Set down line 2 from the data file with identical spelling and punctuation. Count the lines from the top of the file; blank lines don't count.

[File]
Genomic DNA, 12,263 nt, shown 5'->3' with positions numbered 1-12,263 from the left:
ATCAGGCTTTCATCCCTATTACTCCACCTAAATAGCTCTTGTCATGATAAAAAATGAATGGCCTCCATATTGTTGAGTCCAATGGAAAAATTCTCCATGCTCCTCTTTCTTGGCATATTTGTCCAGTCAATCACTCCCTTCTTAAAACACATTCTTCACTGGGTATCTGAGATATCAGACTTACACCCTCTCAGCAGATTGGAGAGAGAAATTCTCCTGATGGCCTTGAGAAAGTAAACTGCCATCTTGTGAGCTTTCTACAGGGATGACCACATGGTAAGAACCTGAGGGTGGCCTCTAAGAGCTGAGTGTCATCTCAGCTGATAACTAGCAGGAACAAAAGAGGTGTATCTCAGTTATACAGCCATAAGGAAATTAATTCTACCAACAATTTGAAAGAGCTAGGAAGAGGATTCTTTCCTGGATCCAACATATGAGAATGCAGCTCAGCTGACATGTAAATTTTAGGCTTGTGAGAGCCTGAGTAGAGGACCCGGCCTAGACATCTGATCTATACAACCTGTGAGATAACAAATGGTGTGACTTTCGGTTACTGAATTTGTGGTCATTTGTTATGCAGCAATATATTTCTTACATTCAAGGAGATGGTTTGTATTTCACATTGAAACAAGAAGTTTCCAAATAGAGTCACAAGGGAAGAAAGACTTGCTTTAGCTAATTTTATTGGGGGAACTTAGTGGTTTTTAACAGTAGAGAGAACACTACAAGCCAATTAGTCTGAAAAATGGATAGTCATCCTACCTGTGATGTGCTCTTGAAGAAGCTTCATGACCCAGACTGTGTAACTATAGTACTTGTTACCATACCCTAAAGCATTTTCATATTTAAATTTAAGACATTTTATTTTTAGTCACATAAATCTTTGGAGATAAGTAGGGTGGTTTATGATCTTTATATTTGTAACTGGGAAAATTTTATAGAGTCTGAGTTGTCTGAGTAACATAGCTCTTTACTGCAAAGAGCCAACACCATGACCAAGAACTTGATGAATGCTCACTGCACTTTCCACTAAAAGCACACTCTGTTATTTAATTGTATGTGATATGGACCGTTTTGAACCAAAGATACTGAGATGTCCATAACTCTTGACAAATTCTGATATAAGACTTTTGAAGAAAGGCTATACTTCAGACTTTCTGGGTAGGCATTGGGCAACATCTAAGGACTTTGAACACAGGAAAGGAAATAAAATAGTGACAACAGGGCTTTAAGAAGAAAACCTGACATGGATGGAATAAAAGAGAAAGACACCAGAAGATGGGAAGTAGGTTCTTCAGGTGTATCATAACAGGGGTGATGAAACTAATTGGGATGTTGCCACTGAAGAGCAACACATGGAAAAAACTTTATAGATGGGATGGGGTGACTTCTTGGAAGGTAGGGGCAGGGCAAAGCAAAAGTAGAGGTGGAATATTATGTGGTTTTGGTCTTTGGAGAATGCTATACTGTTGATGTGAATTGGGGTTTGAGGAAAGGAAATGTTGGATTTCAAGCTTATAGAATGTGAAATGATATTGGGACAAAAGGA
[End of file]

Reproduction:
ATCAGGCTTTCATCCCTATTACTCCACCTAAATAGCTCTTGTCATGATAAAAAATGAATGGCCTCCATATTGTTGAGTCCAATGGAAAAATTCTCCATGCTCCTCTTTCTTGGCATATTTGTCCAGTCAATCACTCCCTTCTTAAAACACATTCTTCACTGGGTATCTGAGATATCAGACTTACACCCTCTCAGCAGATTGGAGAGAGAAATTCTCCTGATGGCCTTGAGAAAGTAAACTGCCATCTTGTGAGCTTTCTACAGGGATGACCACATGGTAAGAACCTGAGGGTGGCCTCTAAGAGCTGAGTGTCATCTCAGCTGATAACTAGCAGGAACAAAAGAGGTGTATCTCAGTTATACAGCCATAAGGAAATTAATTCTACCAACAATTTGAAAGAGCTAGGAAGAGGATTCTTTCCTGGATCCAACATATGAGAATGCAGCTCAGCTGACATGTAAATTTTAGGCTTGTGAGAGCCTGAGTAGAGGACCCGGCCTAGACATCTGATCTATACAACCTGTGAGATAACAAATGGTGTGACTTTCGGTTACTGAATTTGTGGTCATTTGTTATGCAGCAATATATTTCTTACATTCAAGGAGATGGTTTGTATTTCACATTGAAACAAGAAGTTTCCAAATAGAGTCACAAGGGAAGAAAGACTTGCTTTAGCTAATTTTATTGGGGGAACTTAGTGGTTTTTAACAGTAGAGAGAACACTACAAGCCAATTAGTCTGAAAAATGGATAGTCATCCTACCTGTGATGTGCTCTTGAAGAAGCTTCATGACCCAGACTGTGTAACTATAGTACTTGTTACCATACCCTAAAGCATTTTCATATTTAAATTTAAGACATTTTATTTTTAGTCACATAAATCTTTGGAGATAAGTAGGGTGGTTTATGATCTTTATATTTGTAACTGGGAAAATTTTATAGAGTCTGAGTTGTCTGAGTAACATAGCTCTTTACTGCAAAGAGCCAACACCATGACCAAGAACTTGATGAATGCTCACTGCACTTTCCACTAAAAGCACACTCTGTTATTTAATTGTATGTGATATGGACCGTTTTGAACCAAAGATACTGAGATGTCCATAACTCTTGACAAATTCTGATATAAGACTTTTGAAGAAAGGCTATACTTCAGACTTTCTGGGTAGGCATTGGGCAACATCTAAGGACTTTGAACACAGGAAAGGAAATAAAATAGTGACAACAGGGCTTTAAGAAGAAAACCTGACATGGATGGAATAAAAGAGAAAGACACCAGAAGATGGGAAGTAGGTTCTTCAGGTGTATCATAACAGGGGTGATGAAACTAATTGGGATGTTGCCACTGAAGAGCAACACATGGAAAAAACTTTATAGATGGGATGGGGTGACTTCTTGGAAGGTAGGGGCAGGGCAAAGCAAAAGTAGAGGTGGAATATTATGTGGTTTTGGTCTTTGGAGAATGCTATACTGTTGATGTGAATTGGGGTTTGAGGAAAGGAAATGTTGGATTTCAAGCTTATAGAATGTGAAATGATATTGGGACAAAAGGA